Related Articles
  1. Active Trading Fundamentals

    Giants of Finance: Charles Dow

    Find out how this financial visionary helped everyday people enter the world of finance.
  2. Bonds & Fixed Income

    How Now, Dow? What Moves The DJIA?

    Find out how this index tracks market movements and where it falls short.
  3. Investing Basics

    Understanding And Playing The Dow Jones Industrial Average

    Learn strategies for investing in this price-weighted index and how to interpret its movements.
  4. Investing News

    Market Outlook: No Bottom Until 2017?

    These investing pros are bearish on the market in 2016. Will there be a bottom in early 2017?
  5. Chart Advisor

    ChartAdvisor for February 5, 2016

    Weekly technical summary of the major U.S. indexes.
  6. Investing News

    What Does the Fire Monkey Mean for Your Portfolio?

    The Chinese new year this year corresponds to the monkey, a quick-witted, playful, tricky figure that means well but has a penchant for causing trouble.
  7. Investing News

    Building a Case for the Bulls: 3 Opinions

    These three big names are bullish on the economy. Are there good times ahead?
  8. Fundamental Analysis

    5 Predictions for the Chinese Stock Market in 2016

    Find out why market analysts are making these five ominous predictions about the Chinese stock market in 2016, and how it may impact the entire world.
  9. Investing

    Will China Suffer a Fate Similar to That of the Soviet Union?

    Many parallels could be drawn between the former USSR and today's China, but the one similarity the CCP wants to avoid is the Soviet Union's collapse.
  10. Investing News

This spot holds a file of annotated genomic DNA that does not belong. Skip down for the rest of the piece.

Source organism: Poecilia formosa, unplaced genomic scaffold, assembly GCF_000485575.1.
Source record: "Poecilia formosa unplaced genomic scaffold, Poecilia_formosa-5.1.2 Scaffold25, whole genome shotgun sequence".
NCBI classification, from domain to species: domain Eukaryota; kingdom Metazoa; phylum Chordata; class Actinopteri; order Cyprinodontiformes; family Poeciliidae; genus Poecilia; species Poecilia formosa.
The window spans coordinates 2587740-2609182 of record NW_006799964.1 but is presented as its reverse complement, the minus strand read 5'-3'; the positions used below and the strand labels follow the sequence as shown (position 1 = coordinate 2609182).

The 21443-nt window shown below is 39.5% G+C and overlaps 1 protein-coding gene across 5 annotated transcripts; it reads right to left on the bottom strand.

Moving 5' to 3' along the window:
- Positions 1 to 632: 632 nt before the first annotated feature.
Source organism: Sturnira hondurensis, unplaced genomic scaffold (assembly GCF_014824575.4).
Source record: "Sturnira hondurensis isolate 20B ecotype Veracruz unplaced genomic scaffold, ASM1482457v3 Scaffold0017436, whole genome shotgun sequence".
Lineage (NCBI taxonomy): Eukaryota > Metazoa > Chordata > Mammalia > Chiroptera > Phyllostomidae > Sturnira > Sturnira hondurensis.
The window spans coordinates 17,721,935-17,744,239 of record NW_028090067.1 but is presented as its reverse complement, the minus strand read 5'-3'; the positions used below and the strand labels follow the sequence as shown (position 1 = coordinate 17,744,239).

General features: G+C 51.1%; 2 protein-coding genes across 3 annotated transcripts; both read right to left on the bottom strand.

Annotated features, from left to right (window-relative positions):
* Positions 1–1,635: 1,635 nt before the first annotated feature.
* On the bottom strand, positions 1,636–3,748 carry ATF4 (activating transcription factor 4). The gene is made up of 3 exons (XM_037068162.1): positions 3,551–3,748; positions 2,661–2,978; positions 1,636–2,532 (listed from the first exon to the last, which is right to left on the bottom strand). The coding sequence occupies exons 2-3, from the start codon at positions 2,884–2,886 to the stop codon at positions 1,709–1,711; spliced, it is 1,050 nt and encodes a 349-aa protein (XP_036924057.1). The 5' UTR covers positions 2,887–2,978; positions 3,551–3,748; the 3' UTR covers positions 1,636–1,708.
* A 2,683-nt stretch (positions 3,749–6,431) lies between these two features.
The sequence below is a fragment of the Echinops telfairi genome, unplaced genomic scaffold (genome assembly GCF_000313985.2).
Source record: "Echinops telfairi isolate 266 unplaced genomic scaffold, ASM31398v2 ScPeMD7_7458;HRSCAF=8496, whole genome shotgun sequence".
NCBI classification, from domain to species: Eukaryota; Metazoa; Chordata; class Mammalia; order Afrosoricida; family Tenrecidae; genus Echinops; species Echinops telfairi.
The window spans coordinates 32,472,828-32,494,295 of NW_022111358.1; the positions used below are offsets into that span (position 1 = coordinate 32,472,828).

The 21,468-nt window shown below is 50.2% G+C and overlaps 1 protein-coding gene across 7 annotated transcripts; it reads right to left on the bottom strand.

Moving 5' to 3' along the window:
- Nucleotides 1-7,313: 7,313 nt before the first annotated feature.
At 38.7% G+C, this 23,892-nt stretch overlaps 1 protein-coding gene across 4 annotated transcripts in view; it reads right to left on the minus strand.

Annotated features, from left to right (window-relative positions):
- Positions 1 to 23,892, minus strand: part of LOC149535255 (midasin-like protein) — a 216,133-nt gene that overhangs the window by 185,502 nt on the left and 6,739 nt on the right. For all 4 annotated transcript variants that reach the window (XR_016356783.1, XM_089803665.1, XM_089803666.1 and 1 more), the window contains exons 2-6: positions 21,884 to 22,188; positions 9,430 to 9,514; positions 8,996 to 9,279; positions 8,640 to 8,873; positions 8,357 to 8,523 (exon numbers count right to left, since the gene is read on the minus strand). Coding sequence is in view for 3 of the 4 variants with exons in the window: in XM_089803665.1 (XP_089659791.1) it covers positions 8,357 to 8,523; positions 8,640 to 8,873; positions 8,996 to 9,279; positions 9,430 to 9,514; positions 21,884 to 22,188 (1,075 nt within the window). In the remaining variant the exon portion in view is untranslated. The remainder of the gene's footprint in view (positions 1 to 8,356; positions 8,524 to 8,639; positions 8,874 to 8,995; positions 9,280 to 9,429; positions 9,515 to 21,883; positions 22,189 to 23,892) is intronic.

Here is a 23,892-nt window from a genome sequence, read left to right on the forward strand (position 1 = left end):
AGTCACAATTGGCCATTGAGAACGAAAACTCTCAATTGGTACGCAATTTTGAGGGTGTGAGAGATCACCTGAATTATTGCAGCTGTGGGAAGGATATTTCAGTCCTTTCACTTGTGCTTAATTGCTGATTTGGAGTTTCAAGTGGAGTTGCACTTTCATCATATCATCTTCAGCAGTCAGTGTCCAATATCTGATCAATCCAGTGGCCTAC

How China's Economy is Now Like America's

    China's economy could take the global economy down with it; why that might be good news in the grand scheme.
  1. What causes a significant move in the stock market?

    There is a nearly infinite number of factors that can cause the stock market to move significantly in one direction or another. ... Read Full Answer >>
  2. What's the difference between the Dow Jones Industrial Average and the S&P 500?

    The major difference between these two indexes is that the Dow Jones Industrial Average (DJIA) includes a price-weighted ... Read Full Answer >>
  3. How can I use a regression to see the correlation between prices and interest rates?

    In statistics, regression analysis is a widely used technique to uncover relationships among variables and determine whether ... Read Full Answer >>
  4. What are the major laws (acts) regulating financial institutions that were created ...

    Presidents George W. Bush and Barack Obama, in conjunction with Congress, signed into law several major legislative responses ... Read Full Answer >>
  5. What are some of the limitations of run rates?

    Some limitations of a reliance on run rates include the occurrence of one-time sales, limitations on contracts, seasonality, ... Read Full Answer >>
  6. What are some real-life examples of the 80-20 rule (Pareto Principle) in practice?

    There are a number of practical applications for the 80-20 rule in diverse areas such as the distribution of wealth in economics, ... Read Full Answer >>
Hot Definitions
  1. Flight To Quality

    The action of investors moving their capital away from riskier investments to the safest possible investment vehicles. This ...
  2. Discouraged Worker

    A person who is eligible for employment and is able to work, but is currently unemployed and has not attempted to find employment ...
  3. Ponzimonium

    After Bernard Madoff's $65 billion Ponzi scheme was revealed, many new (smaller-scale) Ponzi schemers became exposed. Ponzimonium ...
  4. Quarterly Earnings Report

    A quarterly filing made by public companies to report their performance. Included in earnings reports are items such as net ...
  5. Dark Pool Liquidity

    The trading volume created by institutional orders that are unavailable to the public. The bulk of dark pool liquidity is ...
Trading Center